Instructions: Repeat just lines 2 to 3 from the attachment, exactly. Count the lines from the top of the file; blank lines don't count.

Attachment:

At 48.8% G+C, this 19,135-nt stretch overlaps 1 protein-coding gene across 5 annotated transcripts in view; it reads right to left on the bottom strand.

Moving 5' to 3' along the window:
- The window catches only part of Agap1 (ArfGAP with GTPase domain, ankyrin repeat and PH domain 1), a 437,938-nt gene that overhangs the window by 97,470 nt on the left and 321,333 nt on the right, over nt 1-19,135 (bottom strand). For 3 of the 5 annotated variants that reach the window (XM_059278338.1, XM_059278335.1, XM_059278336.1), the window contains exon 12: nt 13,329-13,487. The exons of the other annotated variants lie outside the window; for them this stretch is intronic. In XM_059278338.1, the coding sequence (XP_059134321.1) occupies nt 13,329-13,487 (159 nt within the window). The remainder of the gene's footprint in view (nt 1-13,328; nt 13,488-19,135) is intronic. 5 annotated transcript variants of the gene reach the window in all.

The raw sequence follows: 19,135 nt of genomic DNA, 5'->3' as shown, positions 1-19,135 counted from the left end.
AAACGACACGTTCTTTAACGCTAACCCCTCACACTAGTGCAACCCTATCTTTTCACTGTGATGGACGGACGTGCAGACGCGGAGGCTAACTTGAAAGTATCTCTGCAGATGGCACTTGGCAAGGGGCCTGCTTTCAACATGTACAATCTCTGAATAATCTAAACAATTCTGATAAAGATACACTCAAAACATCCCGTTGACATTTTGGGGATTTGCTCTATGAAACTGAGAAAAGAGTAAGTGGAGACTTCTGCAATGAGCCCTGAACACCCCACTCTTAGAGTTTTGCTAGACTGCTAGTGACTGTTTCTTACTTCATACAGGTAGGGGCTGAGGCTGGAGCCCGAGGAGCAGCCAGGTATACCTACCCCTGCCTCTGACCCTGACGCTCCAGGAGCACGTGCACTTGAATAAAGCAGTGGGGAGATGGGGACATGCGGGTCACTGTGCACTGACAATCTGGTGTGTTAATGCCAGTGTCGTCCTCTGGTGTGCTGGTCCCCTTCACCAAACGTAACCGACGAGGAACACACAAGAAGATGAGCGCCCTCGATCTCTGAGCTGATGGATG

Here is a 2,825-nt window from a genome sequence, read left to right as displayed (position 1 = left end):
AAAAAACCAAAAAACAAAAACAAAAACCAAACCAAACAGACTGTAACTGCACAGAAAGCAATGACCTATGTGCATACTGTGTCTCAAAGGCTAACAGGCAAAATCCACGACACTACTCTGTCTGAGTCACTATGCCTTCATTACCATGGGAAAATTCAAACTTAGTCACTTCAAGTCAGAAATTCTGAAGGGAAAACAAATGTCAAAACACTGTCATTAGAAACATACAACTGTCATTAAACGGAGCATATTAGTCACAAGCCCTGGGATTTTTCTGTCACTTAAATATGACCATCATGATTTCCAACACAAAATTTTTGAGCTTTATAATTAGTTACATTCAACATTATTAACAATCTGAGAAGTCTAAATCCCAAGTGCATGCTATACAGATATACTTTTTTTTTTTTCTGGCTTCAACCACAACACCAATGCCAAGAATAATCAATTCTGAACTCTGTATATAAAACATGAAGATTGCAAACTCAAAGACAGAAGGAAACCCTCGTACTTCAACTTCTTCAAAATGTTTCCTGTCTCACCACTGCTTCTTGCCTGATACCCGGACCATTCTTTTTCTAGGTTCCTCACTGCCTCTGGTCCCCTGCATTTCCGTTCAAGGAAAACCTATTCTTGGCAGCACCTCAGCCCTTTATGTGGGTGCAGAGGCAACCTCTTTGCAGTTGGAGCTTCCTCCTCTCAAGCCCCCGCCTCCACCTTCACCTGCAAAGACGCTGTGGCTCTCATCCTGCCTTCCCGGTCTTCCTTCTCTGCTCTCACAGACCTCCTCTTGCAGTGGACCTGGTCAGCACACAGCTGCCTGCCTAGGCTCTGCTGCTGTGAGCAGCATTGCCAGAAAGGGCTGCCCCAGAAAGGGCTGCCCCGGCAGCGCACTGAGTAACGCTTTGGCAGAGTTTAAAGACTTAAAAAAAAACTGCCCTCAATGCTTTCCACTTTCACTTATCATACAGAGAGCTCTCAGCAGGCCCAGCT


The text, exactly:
Moving 5' to 3' along the window:
- The window catches only part of Agap1 (ArfGAP with GTPase domain, ankyrin repeat and PH domain 1), a 437,938-nt gene that overhangs the window by 97,470 nt on the left and 321,333 nt on the right, over nt 1-19,135 (bottom strand). For 3 of the 5 annotated variants that reach the window (XM_059278338.1, XM_059278335.1, XM_059278336.1), the window contains exon 12: nt 13,329-13,487. The exons of the other annotated variants lie outside the window; for them this stretch is intronic. In XM_059278338.1, the coding sequence (XP_059134321.1) occupies nt 13,329-13,487 (159 nt within the window). The remainder of the gene's footprint in view (nt 1-13,328; nt 13,488-19,135) is intronic. 5 annotated transcript variants of the gene reach the window in all.